Pennsylvania Catholic Diocese Names Former Memphis Priest in Sexual Abuse List

By Brandie Kessler and Ed Mahon
York Daily Record
August 1, 2018

The Catholic Diocese of Harrisburg, Pennsylvania, has released a list of more than 70 of its clergy members, one a former Memphis priest, accused of sexually abusing or having inappropriate contact with children in cases dating back decades.

Walter Emala, who died in 2008 in Baltimore, is cited on the list for allegations of inappropriate behavior, such as kissing.

Church files in the Memphis Catholic Diocese indicate decades of sexual abuse allegations against Emala dating to the 1960s in Nashville-Memphis and Baltimore dioceses. Memphis was part of the Nashville diocese prior to 1970.

Emala in 1967 was accused of taking boys on trips and sleeping with them in the nude, and at other times taking boys to adult movies. He was also accused of child abuse in the Baltimore Archdiocese.

In 2004, Emala was accused of sexual misconduct with minors at his parish near his then-Pennsylvania diocese in Harrisburg. He was reported to the district attorney's office and was warned to stay out of the Harrisburg diocese.

Current Harrisburg Bishop Ronald Gainer has announced sweeping changes to confidentiality policies and said the names of any men accused of such crimes would be removed from any place of honor in the diocese.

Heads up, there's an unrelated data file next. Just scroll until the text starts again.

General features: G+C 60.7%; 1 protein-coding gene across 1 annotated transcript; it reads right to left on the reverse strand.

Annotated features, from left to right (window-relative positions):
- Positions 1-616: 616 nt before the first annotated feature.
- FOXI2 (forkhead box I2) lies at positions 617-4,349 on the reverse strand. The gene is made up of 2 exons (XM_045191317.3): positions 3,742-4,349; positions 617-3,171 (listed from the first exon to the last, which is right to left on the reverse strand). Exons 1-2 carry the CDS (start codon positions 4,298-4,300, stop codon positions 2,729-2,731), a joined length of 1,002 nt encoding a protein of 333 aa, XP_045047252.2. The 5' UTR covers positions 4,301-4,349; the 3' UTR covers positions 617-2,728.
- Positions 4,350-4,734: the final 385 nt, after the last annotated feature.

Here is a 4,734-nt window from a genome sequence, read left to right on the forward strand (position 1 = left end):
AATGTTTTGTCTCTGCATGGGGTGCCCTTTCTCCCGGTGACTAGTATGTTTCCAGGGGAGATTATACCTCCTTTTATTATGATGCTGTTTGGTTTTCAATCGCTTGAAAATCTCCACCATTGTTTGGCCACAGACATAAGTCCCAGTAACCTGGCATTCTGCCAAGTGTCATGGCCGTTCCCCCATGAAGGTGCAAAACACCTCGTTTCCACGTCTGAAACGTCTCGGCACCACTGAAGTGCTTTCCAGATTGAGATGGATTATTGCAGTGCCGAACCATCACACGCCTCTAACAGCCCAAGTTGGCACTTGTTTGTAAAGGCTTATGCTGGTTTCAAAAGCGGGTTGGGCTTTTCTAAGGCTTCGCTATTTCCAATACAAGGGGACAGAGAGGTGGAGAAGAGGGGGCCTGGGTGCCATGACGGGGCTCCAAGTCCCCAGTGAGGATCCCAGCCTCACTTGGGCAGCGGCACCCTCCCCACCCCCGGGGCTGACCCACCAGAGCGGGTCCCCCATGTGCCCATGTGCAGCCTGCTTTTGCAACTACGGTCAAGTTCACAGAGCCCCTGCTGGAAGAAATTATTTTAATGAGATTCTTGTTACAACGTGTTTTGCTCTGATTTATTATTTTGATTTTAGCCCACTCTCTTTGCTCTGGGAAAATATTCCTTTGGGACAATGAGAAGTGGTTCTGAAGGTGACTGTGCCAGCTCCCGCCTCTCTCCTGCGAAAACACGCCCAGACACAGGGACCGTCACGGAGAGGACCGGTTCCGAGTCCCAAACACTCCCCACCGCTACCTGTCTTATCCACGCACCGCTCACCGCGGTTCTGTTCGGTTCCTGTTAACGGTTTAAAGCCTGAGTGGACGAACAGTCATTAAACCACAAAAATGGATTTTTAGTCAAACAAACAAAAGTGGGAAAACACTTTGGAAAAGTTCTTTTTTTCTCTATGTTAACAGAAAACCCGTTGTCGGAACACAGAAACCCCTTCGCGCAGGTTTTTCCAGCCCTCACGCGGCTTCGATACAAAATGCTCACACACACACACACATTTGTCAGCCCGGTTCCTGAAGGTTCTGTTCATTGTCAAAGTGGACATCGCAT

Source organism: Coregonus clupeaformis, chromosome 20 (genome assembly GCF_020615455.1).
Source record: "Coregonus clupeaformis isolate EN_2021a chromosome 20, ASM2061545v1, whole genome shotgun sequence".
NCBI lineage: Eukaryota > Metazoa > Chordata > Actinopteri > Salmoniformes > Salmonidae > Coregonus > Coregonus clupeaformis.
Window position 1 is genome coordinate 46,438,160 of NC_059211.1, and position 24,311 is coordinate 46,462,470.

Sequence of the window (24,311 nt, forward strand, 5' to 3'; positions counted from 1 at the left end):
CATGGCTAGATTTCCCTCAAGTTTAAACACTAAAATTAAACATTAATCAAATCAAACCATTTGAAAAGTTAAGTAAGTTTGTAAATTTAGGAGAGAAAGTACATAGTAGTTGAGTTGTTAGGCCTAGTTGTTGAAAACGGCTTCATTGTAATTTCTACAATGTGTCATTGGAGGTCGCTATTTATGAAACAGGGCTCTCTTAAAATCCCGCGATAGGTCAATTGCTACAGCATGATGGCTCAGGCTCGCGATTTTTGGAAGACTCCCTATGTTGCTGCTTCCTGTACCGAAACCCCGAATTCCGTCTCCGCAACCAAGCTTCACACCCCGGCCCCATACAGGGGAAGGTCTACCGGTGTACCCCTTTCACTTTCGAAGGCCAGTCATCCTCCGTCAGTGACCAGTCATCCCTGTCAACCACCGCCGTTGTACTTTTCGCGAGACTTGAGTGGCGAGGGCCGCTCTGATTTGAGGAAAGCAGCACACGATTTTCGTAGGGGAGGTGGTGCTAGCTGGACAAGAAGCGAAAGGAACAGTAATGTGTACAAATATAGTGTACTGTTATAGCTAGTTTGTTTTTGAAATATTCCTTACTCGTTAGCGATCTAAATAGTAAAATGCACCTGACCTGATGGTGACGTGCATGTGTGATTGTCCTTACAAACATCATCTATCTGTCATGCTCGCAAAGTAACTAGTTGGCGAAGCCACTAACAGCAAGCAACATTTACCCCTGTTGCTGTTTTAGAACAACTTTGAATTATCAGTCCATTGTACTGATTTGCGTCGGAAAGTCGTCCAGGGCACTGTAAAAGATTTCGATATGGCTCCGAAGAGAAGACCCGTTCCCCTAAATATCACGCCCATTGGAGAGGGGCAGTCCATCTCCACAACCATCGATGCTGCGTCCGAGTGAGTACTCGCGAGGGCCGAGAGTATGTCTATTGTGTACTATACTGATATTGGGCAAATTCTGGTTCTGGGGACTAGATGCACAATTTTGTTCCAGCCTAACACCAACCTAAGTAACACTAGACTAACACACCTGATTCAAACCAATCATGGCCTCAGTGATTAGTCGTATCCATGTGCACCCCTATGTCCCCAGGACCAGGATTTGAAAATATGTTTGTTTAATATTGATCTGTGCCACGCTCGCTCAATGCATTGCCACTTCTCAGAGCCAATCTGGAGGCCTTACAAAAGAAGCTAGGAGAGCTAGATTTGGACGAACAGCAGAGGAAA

The charges discussed by Gainer pertain only to the Harrisburg diocese, which covers much of central Pennsylvania.

Gainer apologized profusely for abuses that occurred over many years. He said the church was releasing a list of every allegation made in recent decades against clergy in the diocese that had not been disproven.

Gainer said that when he became bishop in 2014, the diocese began working to verify the status of priests going back to the 1940s. He said the diocese wanted to release this list before, but the state attorney general's office asked them not to, so as not to interfere with its investigation of Catholic clergy abuses across the state.

Now that a state grand jury investigation is concluding, the diocese decided the time was right to release information it had gathered about its priests.

Attorney General Josh Shapiro's office issued a statement after the diocese's news conference ended, expressing criticism for the diocese's failure to be transparent in the past.

Terry McKiernan is the president and founder of, which tracks abuse reports.

His organization knew about 24 of the clergy members whose names were released by the diocese.

But more than 40 names were new and will be added to their database, McKiernan said. He thinks that's that's the largest number of new names his organization has added to its records based on information released by a diocese.

Its a major development, McKiernan said, adding, It really changes our understand of the Harrisburg diocese and whats been going on there.








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